Operating Room Black Box Undergoing Tests




Arkansas Personal Injury Lawyer - Michael Smith

Arkansas Personal Injury Lawyer - Michael Smith

Little Rock, AR (Law Firm Newswire) September 19, 2014 – As an innovation, operating room black boxes could help victims find out how adverse hospital errors, also called never events, happened. Moreover, the data the boxes gather could inform training to prevent never events from recurring.

“Most Americans are familiar with what a black box does. These devices record the final events prior to an incident of some kind. Big rigs use them, as do airplanes and trains. A black box in the operating room could spot and take action on surgical mistakes. The theory is being tested right now in a Canadian hospital,” explained Michael Smith, an Arkansas hospital error attorney.

The compact machine is in use for pilot projects internationally, including a study in Denmark.

Black boxes, currently only in use for laparoscopic surgeries, are not large — about the size of a weighty book. But they miss nothing, capturing OR staff chatter, the level of ambient sound in the room and the temperature.

A box should be able to tell an operating team where any mistakes were made, providing an opportunity to understand what went wrong and what, if anything, can be done to rectify the errors.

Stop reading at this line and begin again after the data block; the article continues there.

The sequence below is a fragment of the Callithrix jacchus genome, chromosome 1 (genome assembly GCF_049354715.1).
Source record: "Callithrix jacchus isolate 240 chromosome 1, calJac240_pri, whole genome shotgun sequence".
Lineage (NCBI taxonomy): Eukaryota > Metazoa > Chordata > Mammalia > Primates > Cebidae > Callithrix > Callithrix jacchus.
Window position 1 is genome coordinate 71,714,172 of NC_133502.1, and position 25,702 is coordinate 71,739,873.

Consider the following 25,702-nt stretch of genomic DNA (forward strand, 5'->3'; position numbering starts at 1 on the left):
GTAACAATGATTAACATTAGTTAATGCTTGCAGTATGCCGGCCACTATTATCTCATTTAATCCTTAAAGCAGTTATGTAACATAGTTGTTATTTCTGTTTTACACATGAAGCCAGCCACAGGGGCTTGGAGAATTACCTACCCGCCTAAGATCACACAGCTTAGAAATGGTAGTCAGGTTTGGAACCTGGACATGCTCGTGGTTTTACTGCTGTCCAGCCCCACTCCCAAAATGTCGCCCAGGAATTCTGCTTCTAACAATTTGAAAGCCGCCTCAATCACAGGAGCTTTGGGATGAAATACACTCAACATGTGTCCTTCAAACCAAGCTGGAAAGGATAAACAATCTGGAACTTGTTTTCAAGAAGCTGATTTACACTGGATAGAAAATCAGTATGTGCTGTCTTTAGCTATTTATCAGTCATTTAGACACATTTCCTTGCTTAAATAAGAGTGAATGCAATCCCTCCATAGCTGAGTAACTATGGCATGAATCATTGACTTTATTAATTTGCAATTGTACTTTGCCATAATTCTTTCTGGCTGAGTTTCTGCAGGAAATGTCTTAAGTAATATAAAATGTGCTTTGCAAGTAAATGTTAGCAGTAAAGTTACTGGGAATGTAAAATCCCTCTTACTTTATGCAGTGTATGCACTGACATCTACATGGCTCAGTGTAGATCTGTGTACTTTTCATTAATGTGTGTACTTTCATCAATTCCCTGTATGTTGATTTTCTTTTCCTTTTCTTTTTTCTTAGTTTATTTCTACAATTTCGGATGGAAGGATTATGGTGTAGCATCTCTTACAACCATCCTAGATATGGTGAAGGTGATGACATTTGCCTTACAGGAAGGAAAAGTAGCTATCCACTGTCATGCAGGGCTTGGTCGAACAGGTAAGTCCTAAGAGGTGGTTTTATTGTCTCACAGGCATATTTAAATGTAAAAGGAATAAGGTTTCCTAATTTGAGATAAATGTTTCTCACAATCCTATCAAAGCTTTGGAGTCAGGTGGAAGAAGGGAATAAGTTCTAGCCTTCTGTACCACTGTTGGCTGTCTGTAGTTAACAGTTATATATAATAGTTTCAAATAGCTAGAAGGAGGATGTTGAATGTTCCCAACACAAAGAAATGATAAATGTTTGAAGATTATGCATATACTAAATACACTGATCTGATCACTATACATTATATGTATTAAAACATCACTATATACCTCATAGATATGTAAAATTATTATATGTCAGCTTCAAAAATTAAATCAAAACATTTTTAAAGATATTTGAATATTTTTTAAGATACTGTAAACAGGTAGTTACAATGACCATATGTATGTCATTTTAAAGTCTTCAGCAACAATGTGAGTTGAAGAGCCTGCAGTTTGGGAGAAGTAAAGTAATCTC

“Ross Baker, a leading educator at the University of Toronto’s Institute of Health Policy, Management and Evaluation, wrote an eye-opening paper recently. According to his research, about 7.5 percent of Canadian patients admitted to acute care facilities were the victims of adverse events, ranging from infections to surgical errors.” said Smith. “Baker’s study also stated that almost 37 percent of reported adverse events were preventable.”

With an OR black box taking note of everything happening during an operation, future surgeons may learn how to avoid the mistakes of today and improve medical treatment for everyone in their care.

Learn more at http://www.arkansaslawhelp.com/